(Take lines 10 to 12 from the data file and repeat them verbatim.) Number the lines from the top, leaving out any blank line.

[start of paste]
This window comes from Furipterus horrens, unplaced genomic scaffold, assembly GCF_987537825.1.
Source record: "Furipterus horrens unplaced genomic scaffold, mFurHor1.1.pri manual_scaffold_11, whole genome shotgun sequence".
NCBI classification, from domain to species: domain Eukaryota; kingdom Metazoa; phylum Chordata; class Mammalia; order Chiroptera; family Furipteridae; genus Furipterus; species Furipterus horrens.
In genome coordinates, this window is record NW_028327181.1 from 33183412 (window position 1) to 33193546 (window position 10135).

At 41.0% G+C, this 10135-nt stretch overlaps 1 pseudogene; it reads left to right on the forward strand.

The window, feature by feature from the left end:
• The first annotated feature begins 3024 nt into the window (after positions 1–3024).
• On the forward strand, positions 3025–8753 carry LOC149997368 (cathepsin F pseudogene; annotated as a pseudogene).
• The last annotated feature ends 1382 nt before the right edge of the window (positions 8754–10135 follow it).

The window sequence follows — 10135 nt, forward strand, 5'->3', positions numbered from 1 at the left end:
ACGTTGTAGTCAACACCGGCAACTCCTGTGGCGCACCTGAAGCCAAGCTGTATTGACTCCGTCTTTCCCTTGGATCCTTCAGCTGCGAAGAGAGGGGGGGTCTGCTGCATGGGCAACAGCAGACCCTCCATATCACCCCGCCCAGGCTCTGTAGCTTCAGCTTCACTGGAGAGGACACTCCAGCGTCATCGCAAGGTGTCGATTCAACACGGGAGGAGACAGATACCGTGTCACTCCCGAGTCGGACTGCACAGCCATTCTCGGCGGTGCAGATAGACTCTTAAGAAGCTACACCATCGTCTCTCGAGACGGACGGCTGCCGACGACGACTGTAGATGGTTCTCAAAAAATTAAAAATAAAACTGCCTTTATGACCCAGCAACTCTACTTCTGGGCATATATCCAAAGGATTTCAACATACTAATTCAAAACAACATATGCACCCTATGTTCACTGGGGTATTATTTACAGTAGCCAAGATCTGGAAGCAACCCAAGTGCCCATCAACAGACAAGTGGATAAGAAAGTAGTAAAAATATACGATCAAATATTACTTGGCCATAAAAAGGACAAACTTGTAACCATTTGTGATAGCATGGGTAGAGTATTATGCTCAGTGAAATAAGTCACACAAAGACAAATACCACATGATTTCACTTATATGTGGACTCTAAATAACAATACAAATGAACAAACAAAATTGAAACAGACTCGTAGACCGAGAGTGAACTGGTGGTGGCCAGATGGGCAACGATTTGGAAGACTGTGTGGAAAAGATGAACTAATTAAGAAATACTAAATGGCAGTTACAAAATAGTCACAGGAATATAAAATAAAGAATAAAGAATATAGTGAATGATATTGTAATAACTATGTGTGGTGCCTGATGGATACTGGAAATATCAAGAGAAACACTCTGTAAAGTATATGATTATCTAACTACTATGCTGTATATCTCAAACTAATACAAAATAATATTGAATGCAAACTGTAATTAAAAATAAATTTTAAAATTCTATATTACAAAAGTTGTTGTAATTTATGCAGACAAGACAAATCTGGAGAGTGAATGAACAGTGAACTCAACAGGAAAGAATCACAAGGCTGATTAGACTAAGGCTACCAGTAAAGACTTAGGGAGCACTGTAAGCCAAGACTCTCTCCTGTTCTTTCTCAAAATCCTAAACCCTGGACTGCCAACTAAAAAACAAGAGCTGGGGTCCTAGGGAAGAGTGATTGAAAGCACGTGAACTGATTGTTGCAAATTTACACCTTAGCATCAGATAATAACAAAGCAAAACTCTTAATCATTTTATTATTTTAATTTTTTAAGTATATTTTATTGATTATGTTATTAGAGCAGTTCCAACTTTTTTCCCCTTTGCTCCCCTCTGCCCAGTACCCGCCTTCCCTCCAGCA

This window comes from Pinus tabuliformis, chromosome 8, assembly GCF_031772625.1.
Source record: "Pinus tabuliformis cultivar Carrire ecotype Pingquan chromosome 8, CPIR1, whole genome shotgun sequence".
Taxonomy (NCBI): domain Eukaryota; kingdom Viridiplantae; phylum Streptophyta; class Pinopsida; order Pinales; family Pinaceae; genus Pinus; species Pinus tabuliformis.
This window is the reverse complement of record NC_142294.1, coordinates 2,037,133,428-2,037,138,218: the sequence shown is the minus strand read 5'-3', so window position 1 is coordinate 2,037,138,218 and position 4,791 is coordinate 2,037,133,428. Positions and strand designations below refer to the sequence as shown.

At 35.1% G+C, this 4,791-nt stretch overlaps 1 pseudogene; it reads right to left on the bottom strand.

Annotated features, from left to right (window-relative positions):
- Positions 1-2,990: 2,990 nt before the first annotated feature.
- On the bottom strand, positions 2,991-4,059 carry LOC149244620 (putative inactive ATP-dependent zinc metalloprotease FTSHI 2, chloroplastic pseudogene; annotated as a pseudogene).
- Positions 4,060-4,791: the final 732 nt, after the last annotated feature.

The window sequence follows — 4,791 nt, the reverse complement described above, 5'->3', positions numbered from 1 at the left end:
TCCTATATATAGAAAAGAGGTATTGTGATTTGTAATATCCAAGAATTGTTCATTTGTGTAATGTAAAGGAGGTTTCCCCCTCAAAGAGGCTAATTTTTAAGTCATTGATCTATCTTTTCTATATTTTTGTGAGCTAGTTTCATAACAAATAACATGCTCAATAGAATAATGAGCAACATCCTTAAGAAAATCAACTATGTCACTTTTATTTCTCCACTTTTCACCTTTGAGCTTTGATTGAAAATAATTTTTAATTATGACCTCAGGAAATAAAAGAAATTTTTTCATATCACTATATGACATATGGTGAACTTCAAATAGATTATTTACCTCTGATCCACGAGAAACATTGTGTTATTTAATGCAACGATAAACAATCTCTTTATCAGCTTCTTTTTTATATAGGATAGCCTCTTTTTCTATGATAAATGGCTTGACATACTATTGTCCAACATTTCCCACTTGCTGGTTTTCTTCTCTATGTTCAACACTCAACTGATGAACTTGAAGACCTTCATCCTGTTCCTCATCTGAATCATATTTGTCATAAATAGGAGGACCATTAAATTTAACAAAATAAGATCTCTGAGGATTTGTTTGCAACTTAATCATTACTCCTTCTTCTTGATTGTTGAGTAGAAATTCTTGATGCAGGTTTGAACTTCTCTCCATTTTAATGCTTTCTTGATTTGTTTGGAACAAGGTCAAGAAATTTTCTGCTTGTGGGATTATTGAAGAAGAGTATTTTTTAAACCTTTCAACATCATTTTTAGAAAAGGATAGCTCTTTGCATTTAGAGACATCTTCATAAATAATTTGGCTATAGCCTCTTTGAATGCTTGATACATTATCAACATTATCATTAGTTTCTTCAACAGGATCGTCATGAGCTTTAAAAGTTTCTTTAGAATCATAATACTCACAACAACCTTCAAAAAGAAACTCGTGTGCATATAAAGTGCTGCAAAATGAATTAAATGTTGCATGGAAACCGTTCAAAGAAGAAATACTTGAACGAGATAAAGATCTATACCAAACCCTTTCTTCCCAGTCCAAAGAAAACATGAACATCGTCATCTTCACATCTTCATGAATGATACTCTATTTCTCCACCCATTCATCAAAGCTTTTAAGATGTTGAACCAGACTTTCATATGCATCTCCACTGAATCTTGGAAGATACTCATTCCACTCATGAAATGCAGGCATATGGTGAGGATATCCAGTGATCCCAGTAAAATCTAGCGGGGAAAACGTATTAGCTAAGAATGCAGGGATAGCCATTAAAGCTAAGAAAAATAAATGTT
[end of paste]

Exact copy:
The window sequence follows — 10135 nt, forward strand, 5'->3', positions numbered from 1 at the left end:
ACGTTGTAGTCAACACCGGCAACTCCTGTGGCGCACCTGAAGCCAAGCTGTATTGACTCCGTCTTTCCCTTGGATCCTTCAGCTGCGAAGAGAGGGGGGGTCTGCTGCATGGGCAACAGCAGACCCTCCATATCACCCCGCCCAGGCTCTGTAGCTTCAGCTTCACTGGAGAGGACACTCCAGCGTCATCGCAAGGTGTCGATTCAACACGGGAGGAGACAGATACCGTGTCACTCCCGAGTCGGACTGCACAGCCATTCTCGGCGGTGCAGATAGACTCTTAAGAAGCTACACCATCGTCTCTCGAGACGGACGGCTGCCGACGACGACTGTAGATGGTTCTCAAAAAATTAAAAATAAAACTGCCTTTATGACCCAGCAACTCTACTTCTGGGCATATATCCAAAGGATTTCAACATACTAATTCAAAACAACATATGCACCCTATGTTCACTGGGGTATTATTTACAGTAGCCAAGATCTGGAAGCAACCCAAGTGCCCATCAACAGACAAGTGGATAAGAAAGTAGTAAAAATATACGATCAAATATTACTTGGCCATAAAAAGGACAAACTTGTAACCATTTGTGATAGCATGGGTAGAGTATTATGCTCAGTGAAATAAGTCACACAAAGACAAATACCACATGATTTCACTTATATGTGGACTCTAAATAACAATACAAATGAACAAACAAAATTGAAACAGACTCGTAGACCGAGAGTGAACTGGTGGTGGCCAGATGGGCAACGATTTGGAAGACTGTGTGGAAAAGATGAACTAATTAAGAAATACTAAATGGCAGTTACAAAATAGTCACAGGAATATAAAATAAAGAATAAAGAATATAGTGAATGATATTGTAATAACTATGTGTGGTGCCTGATGGATACTGGAAATATCAAGAGAAACACTCTGTAAAGTATATGATTATCTAACTACTATGCTGTATATCTCAAACTAATACAAAATAATATTGAATGCAAACTGTAATTAAAAATAAATTTTAAAATTCTATATTACAAAAGTTGTTGTAATTTATGCAGACAAGACAAATCTGGAGAGTGAATGAACAGTGAACTCAACAGGAAAGAATCACAAGGCTGATTAGACTAAGGCTACCAGTAAAGACTTAGGGAGCACTGTAAGCCAAGACTCTCTCCTGTTCTTTCTCAAAATCCTAAACCCTGGACTGCCAACTAAAAAACAAGAGCTGGGGTCCTAGGGAAGAGTGATTGAAAGCACGTGAACTGATTGTTGCAAATTTACACCTTAGCATCAGATAATAACAAAGCAAAACTCTTAATCATTTTATTATTTTAATTTTTTAAGTATATTTTATTGATTATGTTATTAGAGCAGTTCCAACTTTTTTCCCCTTTGCTCCCCTCTGCCCAGTACCCGCCTTCCCTCCAGCA

This window comes from Pinus tabuliformis, chromosome 8, assembly GCF_031772625.1.